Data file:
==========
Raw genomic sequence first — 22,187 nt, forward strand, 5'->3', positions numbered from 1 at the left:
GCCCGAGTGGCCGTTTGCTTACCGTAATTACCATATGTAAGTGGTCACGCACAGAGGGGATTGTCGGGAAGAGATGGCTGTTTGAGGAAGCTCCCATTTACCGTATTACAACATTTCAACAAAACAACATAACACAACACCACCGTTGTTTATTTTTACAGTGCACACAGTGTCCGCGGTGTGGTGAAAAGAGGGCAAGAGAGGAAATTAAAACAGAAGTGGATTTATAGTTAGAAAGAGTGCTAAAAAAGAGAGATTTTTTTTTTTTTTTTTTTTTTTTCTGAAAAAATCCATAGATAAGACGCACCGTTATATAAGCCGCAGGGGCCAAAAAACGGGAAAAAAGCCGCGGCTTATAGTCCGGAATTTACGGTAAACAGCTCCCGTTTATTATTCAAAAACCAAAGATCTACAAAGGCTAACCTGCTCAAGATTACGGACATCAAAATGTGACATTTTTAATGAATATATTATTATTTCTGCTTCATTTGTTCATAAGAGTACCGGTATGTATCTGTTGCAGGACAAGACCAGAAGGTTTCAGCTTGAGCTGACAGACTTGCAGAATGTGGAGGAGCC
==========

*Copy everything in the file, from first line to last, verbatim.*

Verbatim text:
Raw genomic sequence first — 22,187 nt, forward strand, 5'->3', positions numbered from 1 at the left:
GCCCGAGTGGCCGTTTGCTTACCGTAATTACCATATGTAAGTGGTCACGCACAGAGGGGATTGTCGGGAAGAGATGGCTGTTTGAGGAAGCTCCCATTTACCGTATTACAACATTTCAACAAAACAACATAACACAACACCACCGTTGTTTATTTTTACAGTGCACACAGTGTCCGCGGTGTGGTGAAAAGAGGGCAAGAGAGGAAATTAAAACAGAAGTGGATTTATAGTTAGAAAGAGTGCTAAAAAAGAGAGATTTTTTTTTTTTTTTTTTTTTTTTCTGAAAAAATCCATAGATAAGACGCACCGTTATATAAGCCGCAGGGGCCAAAAAACGGGAAAAAAGCCGCGGCTTATAGTCCGGAATTTACGGTAAACAGCTCCCGTTTATTATTCAAAAACCAAAGATCTACAAAGGCTAACCTGCTCAAGATTACGGACATCAAAATGTGACATTTTTAATGAATATATTATTATTTCTGCTTCATTTGTTCATAAGAGTACCGGTATGTATCTGTTGCAGGACAAGACCAGAAGGTTTCAGCTTGAGCTGACAGACTTGCAGAATGTGGAGGAGCC